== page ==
June 30, 2014

Boston - Neptune Oyster

It was almost a 5-hour drive from New York to Boston. I think we left during morning rush hour, so by the time we arrived at our hotel it was almost 2pm. We were both so hungry and grumpy from being hungry. I was dying to have the lobster roll that V told me about. So once we were checked in, I was thrilled to find out that Neptune was only a few blocks away from our hotel. We arrived there around 230pm, but there was still a line. We put our names down and went for a coffee. We came back around 315pm and were seated at the bar. I liked the casual decor and ambiance of the restaurant. There were some nautical decorations, wood accents and white tiled walls. People were chatting loudly but I could still hear myself and didn't have to yell. The servers were friendly, upbeat, and didn't hover.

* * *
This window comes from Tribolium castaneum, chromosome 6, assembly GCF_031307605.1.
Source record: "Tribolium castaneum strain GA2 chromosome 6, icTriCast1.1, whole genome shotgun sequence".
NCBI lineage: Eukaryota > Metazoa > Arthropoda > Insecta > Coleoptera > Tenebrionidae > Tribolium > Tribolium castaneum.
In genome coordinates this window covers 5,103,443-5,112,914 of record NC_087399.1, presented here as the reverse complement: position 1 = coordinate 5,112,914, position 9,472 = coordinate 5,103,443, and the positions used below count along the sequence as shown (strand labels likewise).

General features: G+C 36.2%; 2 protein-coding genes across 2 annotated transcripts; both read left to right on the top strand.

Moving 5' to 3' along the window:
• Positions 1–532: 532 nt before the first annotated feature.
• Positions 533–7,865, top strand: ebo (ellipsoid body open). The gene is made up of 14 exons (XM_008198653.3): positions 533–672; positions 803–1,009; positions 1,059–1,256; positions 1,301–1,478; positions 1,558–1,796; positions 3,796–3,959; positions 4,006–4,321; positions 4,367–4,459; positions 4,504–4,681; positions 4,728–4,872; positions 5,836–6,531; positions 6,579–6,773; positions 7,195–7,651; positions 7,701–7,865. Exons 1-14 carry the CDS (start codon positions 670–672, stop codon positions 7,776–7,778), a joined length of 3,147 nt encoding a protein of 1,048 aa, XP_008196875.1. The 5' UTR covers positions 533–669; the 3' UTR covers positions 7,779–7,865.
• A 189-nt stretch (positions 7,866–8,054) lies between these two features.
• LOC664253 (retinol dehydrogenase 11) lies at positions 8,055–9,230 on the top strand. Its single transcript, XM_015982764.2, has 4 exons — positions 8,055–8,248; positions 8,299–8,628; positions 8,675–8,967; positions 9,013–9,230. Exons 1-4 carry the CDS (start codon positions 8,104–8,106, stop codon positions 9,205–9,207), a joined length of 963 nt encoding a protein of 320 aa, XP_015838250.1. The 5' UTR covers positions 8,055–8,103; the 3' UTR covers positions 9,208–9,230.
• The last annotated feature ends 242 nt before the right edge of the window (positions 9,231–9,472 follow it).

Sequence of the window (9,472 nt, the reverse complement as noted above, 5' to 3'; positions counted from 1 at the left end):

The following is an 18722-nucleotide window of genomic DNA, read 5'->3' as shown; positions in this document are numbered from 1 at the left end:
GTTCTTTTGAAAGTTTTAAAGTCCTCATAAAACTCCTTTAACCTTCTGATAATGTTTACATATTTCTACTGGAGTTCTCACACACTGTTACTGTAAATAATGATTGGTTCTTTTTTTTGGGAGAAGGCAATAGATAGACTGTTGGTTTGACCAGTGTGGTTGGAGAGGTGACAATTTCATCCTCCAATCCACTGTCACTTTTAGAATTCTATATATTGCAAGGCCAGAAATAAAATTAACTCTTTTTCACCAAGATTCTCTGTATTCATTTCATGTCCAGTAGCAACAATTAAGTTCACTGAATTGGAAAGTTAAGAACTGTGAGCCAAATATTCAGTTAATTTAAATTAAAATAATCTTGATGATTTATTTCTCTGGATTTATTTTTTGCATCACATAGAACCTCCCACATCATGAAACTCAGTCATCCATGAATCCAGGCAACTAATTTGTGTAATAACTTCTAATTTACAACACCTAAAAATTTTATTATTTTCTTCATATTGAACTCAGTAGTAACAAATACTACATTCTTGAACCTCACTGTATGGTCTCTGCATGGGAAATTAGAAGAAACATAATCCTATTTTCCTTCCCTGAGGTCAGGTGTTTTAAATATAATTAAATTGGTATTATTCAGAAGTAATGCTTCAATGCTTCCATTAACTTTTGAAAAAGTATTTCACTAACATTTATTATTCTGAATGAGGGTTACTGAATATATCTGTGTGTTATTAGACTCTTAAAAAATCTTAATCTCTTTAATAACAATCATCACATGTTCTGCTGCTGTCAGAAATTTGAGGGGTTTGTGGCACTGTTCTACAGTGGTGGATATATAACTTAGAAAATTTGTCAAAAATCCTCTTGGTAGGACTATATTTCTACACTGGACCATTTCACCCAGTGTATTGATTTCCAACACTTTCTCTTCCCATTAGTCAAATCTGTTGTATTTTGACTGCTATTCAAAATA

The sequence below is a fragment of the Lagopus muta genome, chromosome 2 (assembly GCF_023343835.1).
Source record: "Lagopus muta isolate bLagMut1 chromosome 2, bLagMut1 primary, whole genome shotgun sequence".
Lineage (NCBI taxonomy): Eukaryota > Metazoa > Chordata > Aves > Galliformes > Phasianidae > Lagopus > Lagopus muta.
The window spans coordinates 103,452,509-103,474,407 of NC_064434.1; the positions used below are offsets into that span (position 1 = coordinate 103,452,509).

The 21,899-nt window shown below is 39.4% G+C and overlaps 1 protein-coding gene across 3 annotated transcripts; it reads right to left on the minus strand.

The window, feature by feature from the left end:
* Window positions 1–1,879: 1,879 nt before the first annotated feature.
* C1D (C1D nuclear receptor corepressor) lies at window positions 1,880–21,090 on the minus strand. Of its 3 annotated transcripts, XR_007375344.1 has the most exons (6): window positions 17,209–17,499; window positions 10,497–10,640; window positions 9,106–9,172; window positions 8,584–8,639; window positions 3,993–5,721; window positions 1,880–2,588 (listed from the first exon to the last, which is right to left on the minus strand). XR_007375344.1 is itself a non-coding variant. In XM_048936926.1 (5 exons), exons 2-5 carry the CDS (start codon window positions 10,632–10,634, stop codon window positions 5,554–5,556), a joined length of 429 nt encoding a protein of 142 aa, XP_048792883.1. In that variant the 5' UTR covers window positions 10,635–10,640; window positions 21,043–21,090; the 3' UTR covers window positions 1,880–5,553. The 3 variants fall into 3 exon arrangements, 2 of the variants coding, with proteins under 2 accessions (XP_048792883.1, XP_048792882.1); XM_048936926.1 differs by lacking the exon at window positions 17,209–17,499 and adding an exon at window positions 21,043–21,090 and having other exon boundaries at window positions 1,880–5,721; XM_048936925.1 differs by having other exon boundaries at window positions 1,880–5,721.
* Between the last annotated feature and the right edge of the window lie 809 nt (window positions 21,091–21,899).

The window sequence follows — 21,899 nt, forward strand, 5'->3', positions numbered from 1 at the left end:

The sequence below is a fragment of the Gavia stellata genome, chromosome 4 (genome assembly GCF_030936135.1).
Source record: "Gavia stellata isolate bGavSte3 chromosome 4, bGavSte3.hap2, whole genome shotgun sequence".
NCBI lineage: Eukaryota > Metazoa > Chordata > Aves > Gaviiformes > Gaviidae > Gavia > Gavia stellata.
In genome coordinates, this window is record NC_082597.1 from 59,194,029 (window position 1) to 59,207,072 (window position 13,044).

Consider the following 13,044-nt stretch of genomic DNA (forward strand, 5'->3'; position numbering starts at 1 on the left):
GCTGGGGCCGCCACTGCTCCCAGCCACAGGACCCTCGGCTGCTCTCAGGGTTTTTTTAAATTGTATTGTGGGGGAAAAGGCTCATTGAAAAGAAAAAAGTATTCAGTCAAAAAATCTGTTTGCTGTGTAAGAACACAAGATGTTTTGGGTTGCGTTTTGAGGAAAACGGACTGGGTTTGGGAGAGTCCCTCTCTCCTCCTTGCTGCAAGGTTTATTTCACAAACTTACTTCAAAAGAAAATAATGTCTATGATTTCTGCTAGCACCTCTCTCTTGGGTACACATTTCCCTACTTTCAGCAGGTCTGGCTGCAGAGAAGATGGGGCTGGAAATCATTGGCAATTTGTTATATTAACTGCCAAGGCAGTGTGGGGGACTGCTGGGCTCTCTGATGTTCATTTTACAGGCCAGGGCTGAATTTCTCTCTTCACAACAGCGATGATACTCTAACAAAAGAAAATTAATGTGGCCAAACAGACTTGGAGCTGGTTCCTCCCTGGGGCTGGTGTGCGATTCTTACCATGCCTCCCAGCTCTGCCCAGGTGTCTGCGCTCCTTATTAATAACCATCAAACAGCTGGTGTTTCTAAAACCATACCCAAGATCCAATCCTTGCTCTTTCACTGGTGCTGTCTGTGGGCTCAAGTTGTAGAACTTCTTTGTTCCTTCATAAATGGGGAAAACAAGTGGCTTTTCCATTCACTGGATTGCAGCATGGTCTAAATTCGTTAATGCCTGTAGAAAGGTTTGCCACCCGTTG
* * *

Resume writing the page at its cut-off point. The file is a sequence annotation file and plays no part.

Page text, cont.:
We were given an order sheet for oysters, clams, and other cold seafood appetizers. We picked two types of oysters: Kusshi and Kumamoto; and two types of clams: Littlenecks and Cherrystones. We preferred the Kusshi, as it was more plump and creamy. We also liked the Littlenecks more. They were succulent and briny. The Cherrystones tasted flat and was a bit too chewy. 

Wellfleet Clam Chowder: The clams were plump and fresh. The chowder was well seasoned and creamy. I liked how the consistency of this chowder wasn't gloopy and thick, like the kind from a can.